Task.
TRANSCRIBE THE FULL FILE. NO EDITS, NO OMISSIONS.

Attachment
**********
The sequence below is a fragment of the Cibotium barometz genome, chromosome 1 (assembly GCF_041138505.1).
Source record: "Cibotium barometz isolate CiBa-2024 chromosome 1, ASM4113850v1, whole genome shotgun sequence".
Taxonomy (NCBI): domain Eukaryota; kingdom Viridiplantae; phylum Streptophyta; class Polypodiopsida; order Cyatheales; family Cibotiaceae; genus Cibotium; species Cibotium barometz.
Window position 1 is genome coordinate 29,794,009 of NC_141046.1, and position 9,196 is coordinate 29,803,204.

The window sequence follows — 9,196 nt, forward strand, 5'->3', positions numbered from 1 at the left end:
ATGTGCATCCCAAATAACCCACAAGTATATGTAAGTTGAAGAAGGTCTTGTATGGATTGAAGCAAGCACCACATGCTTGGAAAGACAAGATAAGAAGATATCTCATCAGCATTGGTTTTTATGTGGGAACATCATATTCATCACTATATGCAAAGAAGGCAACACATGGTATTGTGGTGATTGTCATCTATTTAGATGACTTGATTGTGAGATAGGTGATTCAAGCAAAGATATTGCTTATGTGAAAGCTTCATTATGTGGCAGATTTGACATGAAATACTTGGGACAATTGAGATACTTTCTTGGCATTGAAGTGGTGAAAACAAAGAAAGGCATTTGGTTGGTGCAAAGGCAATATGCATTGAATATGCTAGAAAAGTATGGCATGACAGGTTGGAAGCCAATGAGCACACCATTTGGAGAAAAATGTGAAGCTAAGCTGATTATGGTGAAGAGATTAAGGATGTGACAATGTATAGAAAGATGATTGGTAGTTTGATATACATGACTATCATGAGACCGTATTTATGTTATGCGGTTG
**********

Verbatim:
The sequence below is a fragment of the Cibotium barometz genome, chromosome 1 (assembly GCF_041138505.1).
Source record: "Cibotium barometz isolate CiBa-2024 chromosome 1, ASM4113850v1, whole genome shotgun sequence".
Taxonomy (NCBI): domain Eukaryota; kingdom Viridiplantae; phylum Streptophyta; class Polypodiopsida; order Cyatheales; family Cibotiaceae; genus Cibotium; species Cibotium barometz.
Window position 1 is genome coordinate 29,794,009 of NC_141046.1, and position 9,196 is coordinate 29,803,204.

The window sequence follows — 9,196 nt, forward strand, 5'->3', positions numbered from 1 at the left end:
ATGTGCATCCCAAATAACCCACAAGTATATGTAAGTTGAAGAAGGTCTTGTATGGATTGAAGCAAGCACCACATGCTTGGAAAGACAAGATAAGAAGATATCTCATCAGCATTGGTTTTTATGTGGGAACATCATATTCATCACTATATGCAAAGAAGGCAACACATGGTATTGTGGTGATTGTCATCTATTTAGATGACTTGATTGTGAGATAGGTGATTCAAGCAAAGATATTGCTTATGTGAAAGCTTCATTATGTGGCAGATTTGACATGAAATACTTGGGACAATTGAGATACTTTCTTGGCATTGAAGTGGTGAAAACAAAGAAAGGCATTTGGTTGGTGCAAAGGCAATATGCATTGAATATGCTAGAAAAGTATGGCATGACAGGTTGGAAGCCAATGAGCACACCATTTGGAGAAAAATGTGAAGCTAAGCTGATTATGGTGAAGAGATTAAGGATGTGACAATGTATAGAAAGATGATTGGTAGTTTGATATACATGACTATCATGAGACCGTATTTATGTTATGCGGTTG